But there is another story too & nobody speaks of this. What of the blood Jew who finds his or her way back, & knows it Joyfully & with conviction, but has no papers - it can happen? He or she is like a person with no birth certificate though people know of the reality of the birth. And there can be other "things" too, that attest to the truth.

Sometimes such a person cannot convert because of circumstances. Not that a conversion is strictly speaking necessary if the proof of Jewishness is found.

What of this JEWISH soul?

This happens too. Does it matter? Reply

ruth housman marshfield hills, ma October 14, 2010

tipping the scales maybe it could be, me, that is. Thank you for your commentary referring to me, Yaakov of Crown Heights. I would actually rather defer this honor to others. I am one who values my privacy, deeply, and I would shrink from that "notoriety".

I happen to feel, about the Messiah, that it could happen to be anyone, Jew or non Jew, and that we are ALL souls and after all, we're talking about monotheism, One G_d, the same G_d for all, and it's rather egocentric to believe that it's always about the Jews, having the redemptive property of saving the world and bringing forward that Messianic time.

Whatever you believe, maybe arrogance is wrong, and maybe saying this, could be an arrow to the heart of a lot of people who are NOT Jewish.

If G_d is given a spokesperson, be it male, or be it female, and the rabbis seem set on this being a male, well, then, that person had better take on the entire world, and be humble, as Moses was said to be, amongst the most humble of men Reply

Aydeleh Ruchel albuquerque, nm October 14, 2010

many are returning to their jewish roots yes! there are many people here in NM that are finding out that they are really Jewish despite their christian families not only spanish ancestors but others as well, have met a few slavic people who are now locating their family trees and yes lo and behold they are jewish... thanks to Gd we have forgiveness and repentence and there is always a way back!

Many people are now returning to their Jewish roots! Reply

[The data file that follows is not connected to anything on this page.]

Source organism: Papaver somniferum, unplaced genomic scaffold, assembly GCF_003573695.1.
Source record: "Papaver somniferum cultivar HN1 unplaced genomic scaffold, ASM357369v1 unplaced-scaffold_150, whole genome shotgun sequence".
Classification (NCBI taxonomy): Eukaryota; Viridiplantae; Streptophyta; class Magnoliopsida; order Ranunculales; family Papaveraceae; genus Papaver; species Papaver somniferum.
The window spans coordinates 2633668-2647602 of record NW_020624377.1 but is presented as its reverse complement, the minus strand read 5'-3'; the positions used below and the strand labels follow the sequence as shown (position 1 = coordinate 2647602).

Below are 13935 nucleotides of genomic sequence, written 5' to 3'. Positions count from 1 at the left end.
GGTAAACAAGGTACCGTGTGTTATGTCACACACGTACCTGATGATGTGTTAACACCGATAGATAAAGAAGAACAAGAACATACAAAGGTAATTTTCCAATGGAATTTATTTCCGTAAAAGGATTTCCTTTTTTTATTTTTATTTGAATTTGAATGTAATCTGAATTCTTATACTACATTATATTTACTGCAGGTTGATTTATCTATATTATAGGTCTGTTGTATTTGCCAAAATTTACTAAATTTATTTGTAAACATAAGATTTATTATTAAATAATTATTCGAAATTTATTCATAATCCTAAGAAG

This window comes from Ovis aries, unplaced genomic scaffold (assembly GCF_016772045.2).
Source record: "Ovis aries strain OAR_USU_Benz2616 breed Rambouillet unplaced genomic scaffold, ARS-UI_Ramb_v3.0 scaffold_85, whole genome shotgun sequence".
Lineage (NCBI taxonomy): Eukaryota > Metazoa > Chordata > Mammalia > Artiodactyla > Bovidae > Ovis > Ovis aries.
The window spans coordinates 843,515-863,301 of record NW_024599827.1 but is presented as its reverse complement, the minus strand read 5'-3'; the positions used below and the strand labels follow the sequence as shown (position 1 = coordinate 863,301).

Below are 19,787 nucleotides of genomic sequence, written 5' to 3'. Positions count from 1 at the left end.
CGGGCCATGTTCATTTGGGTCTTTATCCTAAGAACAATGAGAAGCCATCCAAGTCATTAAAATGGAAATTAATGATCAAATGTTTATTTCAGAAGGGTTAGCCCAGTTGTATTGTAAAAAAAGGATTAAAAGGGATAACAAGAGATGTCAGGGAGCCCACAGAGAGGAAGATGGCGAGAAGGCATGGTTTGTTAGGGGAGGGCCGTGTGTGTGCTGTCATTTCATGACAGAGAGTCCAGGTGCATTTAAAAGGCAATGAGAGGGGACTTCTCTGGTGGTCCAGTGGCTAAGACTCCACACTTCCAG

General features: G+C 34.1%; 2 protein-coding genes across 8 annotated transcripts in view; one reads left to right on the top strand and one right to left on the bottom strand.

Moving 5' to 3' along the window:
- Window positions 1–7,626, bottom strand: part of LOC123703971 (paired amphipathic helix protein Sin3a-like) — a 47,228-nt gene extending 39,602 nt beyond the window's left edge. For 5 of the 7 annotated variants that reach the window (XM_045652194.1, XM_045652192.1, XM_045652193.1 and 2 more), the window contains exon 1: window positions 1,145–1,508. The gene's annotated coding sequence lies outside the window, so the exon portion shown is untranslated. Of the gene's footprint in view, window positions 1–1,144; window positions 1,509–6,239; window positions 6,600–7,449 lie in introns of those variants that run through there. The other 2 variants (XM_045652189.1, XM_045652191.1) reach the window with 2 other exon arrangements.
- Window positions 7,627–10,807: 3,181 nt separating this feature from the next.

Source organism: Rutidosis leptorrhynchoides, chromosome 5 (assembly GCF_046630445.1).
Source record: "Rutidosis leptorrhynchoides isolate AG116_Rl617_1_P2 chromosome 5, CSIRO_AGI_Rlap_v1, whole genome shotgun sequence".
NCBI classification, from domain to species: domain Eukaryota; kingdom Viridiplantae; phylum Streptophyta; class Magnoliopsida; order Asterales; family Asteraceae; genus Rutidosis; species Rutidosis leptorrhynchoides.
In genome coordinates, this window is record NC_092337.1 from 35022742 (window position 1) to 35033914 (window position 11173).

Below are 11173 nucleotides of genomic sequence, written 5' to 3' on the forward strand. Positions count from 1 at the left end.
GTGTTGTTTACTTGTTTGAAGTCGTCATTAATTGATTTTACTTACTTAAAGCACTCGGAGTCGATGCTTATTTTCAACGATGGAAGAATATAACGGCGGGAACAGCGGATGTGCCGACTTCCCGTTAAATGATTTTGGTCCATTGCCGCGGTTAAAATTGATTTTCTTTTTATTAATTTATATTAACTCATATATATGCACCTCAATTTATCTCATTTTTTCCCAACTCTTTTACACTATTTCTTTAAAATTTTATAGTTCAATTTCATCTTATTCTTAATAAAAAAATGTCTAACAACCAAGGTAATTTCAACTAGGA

Yaakov Crown Heights, NY October 13, 2010

In regards to good and bad characterization The very foundation of Orthodox Judaism is the Torah. The Torah tells us what is Good and Bad. For the Jew to become or practice any other religion is a sin according to Torah. However, one can at any time, do Tshuva (repent) and return as a Jew. Jews are the batteries of the world that will ultimately bring Moshiach for all the nations. That is why losing Jews is bad for everyone including Christians, Muslims, Hindus or whatever. We are so close to redemption. Each Jew that practices Torah and Mitzvahs brings down the Godly life force into the entire world. We are at the point now where one Jew could tip the scales and bring redemption!!! This could be you... Reply

ruth housman marshfield hills, MA October 13, 2010

on line: a commentary I read a commentary on this site, just now, about someone who said generations of family, had made a "bad choice" after the Orthodox grandfather converted to Christianity. I think it's unwise to characterize the choices of others as "good" or "bad". I live in a beautiful, diverse world, and rejoice in all forms of worship, be they Jewish, Buddhist, Christian, Bahai, Zoroastrian or other.

Did these people make "bad choices"? They aren't Jews, but maybe, just maybe, the underlying spiritual truths that honor a deeper wellspring are the same.

I do not judge the choices of others, but yes, I can rejoice in my own and honor what I deeply feel and live. Reply

Linda Anthony Lawrenceville, Ga/USA October 13, 2010